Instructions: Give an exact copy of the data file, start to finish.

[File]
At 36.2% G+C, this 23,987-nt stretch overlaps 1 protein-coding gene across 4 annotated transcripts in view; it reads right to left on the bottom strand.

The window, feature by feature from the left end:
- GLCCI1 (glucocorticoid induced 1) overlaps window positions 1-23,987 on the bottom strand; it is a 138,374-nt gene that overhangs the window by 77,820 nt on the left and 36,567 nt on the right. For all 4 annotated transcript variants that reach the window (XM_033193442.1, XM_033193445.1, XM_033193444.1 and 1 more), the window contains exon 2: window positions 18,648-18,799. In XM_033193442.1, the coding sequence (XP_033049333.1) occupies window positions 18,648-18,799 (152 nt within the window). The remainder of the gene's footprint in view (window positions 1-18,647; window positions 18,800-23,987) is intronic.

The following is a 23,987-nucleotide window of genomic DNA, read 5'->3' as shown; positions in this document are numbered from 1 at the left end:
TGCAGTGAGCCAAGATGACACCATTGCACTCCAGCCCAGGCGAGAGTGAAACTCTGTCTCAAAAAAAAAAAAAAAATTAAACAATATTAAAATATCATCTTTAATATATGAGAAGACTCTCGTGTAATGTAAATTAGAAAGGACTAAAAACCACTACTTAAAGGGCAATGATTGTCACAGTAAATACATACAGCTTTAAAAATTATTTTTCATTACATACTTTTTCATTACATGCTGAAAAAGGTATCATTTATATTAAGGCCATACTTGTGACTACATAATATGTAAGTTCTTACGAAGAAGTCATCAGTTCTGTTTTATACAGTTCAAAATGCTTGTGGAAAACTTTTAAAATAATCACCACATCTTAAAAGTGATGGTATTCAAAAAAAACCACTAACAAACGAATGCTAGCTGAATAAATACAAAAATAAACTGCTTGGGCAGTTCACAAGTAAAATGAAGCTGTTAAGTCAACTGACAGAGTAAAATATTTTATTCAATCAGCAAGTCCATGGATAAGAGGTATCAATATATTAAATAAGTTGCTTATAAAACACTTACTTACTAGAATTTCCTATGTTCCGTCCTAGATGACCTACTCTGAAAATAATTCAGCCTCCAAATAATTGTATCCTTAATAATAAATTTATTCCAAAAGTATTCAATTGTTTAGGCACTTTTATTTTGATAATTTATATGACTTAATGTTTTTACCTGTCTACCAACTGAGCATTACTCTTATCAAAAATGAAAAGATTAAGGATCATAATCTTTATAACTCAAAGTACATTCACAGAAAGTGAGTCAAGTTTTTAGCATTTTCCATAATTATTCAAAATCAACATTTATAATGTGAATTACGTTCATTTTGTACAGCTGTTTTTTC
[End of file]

At 36.2% G+C, this 23,987-nt stretch overlaps 1 protein-coding gene across 4 annotated transcripts in view; it reads right to left on the bottom strand.

The window, feature by feature from the left end:
- GLCCI1 (glucocorticoid induced 1) overlaps window positions 1-23,987 on the bottom strand; it is a 138,374-nt gene that overhangs the window by 77,820 nt on the left and 36,567 nt on the right. For all 4 annotated transcript variants that reach the window (XM_033193442.1, XM_033193445.1, XM_033193444.1 and 1 more), the window contains exon 2: window positions 18,648-18,799. In XM_033193442.1, the coding sequence (XP_033049333.1) occupies window positions 18,648-18,799 (152 nt within the window). The remainder of the gene's footprint in view (window positions 1-18,647; window positions 18,800-23,987) is intronic.

The following is a 23,987-nucleotide window of genomic DNA, read 5'->3' as shown; positions in this document are numbered from 1 at the left end:
TGCAGTGAGCCAAGATGACACCATTGCACTCCAGCCCAGGCGAGAGTGAAACTCTGTCTCAAAAAAAAAAAAAAAATTAAACAATATTAAAATATCATCTTTAATATATGAGAAGACTCTCGTGTAATGTAAATTAGAAAGGACTAAAAACCACTACTTAAAGGGCAATGATTGTCACAGTAAATACATACAGCTTTAAAAATTATTTTTCATTACATACTTTTTCATTACATGCTGAAAAAGGTATCATTTATATTAAGGCCATACTTGTGACTACATAATATGTAAGTTCTTACGAAGAAGTCATCAGTTCTGTTTTATACAGTTCAAAATGCTTGTGGAAAACTTTTAAAATAATCACCACATCTTAAAAGTGATGGTATTCAAAAAAAACCACTAACAAACGAATGCTAGCTGAATAAATACAAAAATAAACTGCTTGGGCAGTTCACAAGTAAAATGAAGCTGTTAAGTCAACTGACAGAGTAAAATATTTTATTCAATCAGCAAGTCCATGGATAAGAGGTATCAATATATTAAATAAGTTGCTTATAAAACACTTACTTACTAGAATTTCCTATGTTCCGTCCTAGATGACCTACTCTGAAAATAATTCAGCCTCCAAATAATTGTATCCTTAATAATAAATTTATTCCAAAAGTATTCAATTGTTTAGGCACTTTTATTTTGATAATTTATATGACTTAATGTTTTTACCTGTCTACCAACTGAGCATTACTCTTATCAAAAATGAAAAGATTAAGGATCATAATCTTTATAACTCAAAGTACATTCACAGAAAGTGAGTCAAGTTTTTAGCATTTTCCATAATTATTCAAAATCAACATTTATAATGTGAATTACGTTCATTTTGTACAGCTGTTTTTTC